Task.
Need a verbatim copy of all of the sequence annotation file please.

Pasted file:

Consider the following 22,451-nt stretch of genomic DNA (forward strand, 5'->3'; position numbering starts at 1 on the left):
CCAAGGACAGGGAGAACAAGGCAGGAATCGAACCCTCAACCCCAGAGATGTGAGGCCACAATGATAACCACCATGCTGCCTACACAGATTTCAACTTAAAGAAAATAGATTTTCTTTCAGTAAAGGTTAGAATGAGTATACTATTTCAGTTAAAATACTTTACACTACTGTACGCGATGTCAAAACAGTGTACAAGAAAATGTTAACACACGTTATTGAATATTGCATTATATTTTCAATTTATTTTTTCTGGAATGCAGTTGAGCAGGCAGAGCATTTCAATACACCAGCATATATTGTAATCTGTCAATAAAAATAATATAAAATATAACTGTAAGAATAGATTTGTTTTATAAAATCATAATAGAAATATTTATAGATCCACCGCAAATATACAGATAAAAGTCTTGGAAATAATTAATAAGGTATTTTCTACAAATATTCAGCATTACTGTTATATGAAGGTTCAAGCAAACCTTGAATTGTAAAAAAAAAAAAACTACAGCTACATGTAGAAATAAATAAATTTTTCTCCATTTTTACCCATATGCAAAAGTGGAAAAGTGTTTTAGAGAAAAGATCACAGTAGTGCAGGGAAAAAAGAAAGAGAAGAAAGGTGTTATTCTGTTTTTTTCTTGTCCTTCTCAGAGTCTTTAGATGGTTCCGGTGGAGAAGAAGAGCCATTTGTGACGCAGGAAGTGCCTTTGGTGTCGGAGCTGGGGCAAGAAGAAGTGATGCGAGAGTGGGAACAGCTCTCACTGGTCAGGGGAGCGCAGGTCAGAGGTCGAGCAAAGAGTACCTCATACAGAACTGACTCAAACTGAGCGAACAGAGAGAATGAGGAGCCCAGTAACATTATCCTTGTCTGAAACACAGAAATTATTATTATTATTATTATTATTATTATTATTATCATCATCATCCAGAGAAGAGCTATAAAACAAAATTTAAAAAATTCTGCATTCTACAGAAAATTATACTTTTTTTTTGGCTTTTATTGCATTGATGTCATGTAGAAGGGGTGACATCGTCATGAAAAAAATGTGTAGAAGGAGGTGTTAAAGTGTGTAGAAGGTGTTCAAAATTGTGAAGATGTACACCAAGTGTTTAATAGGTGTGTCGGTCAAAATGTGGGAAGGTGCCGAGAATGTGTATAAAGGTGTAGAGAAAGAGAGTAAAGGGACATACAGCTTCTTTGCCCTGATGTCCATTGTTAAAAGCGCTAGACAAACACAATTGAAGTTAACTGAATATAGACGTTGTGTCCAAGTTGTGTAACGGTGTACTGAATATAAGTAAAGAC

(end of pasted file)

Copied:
Consider the following 22,451-nt stretch of genomic DNA (forward strand, 5'->3'; position numbering starts at 1 on the left):
CCAAGGACAGGGAGAACAAGGCAGGAATCGAACCCTCAACCCCAGAGATGTGAGGCCACAATGATAACCACCATGCTGCCTACACAGATTTCAACTTAAAGAAAATAGATTTTCTTTCAGTAAAGGTTAGAATGAGTATACTATTTCAGTTAAAATACTTTACACTACTGTACGCGATGTCAAAACAGTGTACAAGAAAATGTTAACACACGTTATTGAATATTGCATTATATTTTCAATTTATTTTTTCTGGAATGCAGTTGAGCAGGCAGAGCATTTCAATACACCAGCATATATTGTAATCTGTCAATAAAAATAATATAAAATATAACTGTAAGAATAGATTTGTTTTATAAAATCATAATAGAAATATTTATAGATCCACCGCAAATATACAGATAAAAGTCTTGGAAATAATTAATAAGGTATTTTCTACAAATATTCAGCATTACTGTTATATGAAGGTTCAAGCAAACCTTGAATTGTAAAAAAAAAAAAACTACAGCTACATGTAGAAATAAATAAATTTTTCTCCATTTTTACCCATATGCAAAAGTGGAAAAGTGTTTTAGAGAAAAGATCACAGTAGTGCAGGGAAAAAAGAAAGAGAAGAAAGGTGTTATTCTGTTTTTTTCTTGTCCTTCTCAGAGTCTTTAGATGGTTCCGGTGGAGAAGAAGAGCCATTTGTGACGCAGGAAGTGCCTTTGGTGTCGGAGCTGGGGCAAGAAGAAGTGATGCGAGAGTGGGAACAGCTCTCACTGGTCAGGGGAGCGCAGGTCAGAGGTCGAGCAAAGAGTACCTCATACAGAACTGACTCAAACTGAGCGAACAGAGAGAATGAGGAGCCCAGTAACATTATCCTTGTCTGAAACACAGAAATTATTATTATTATTATTATTATTATTATTATTATCATCATCATCCAGAGAAGAGCTATAAAACAAAATTTAAAAAATTCTGCATTCTACAGAAAATTATACTTTTTTTTTGGCTTTTATTGCATTGATGTCATGTAGAAGGGGTGACATCGTCATGAAAAAAATGTGTAGAAGGAGGTGTTAAAGTGTGTAGAAGGTGTTCAAAATTGTGAAGATGTACACCAAGTGTTTAATAGGTGTGTCGGTCAAAATGTGGGAAGGTGCCGAGAATGTGTATAAAGGTGTAGAGAAAGAGAGTAAAGGGACATACAGCTTCTTTGCCCTGATGTCCATTGTTAAAAGCGCTAGACAAACACAATTGAAGTTAACTGAATATAGACGTTGTGTCCAAGTTGTGTAACGGTGTACTGAATATAAGTAAAGAC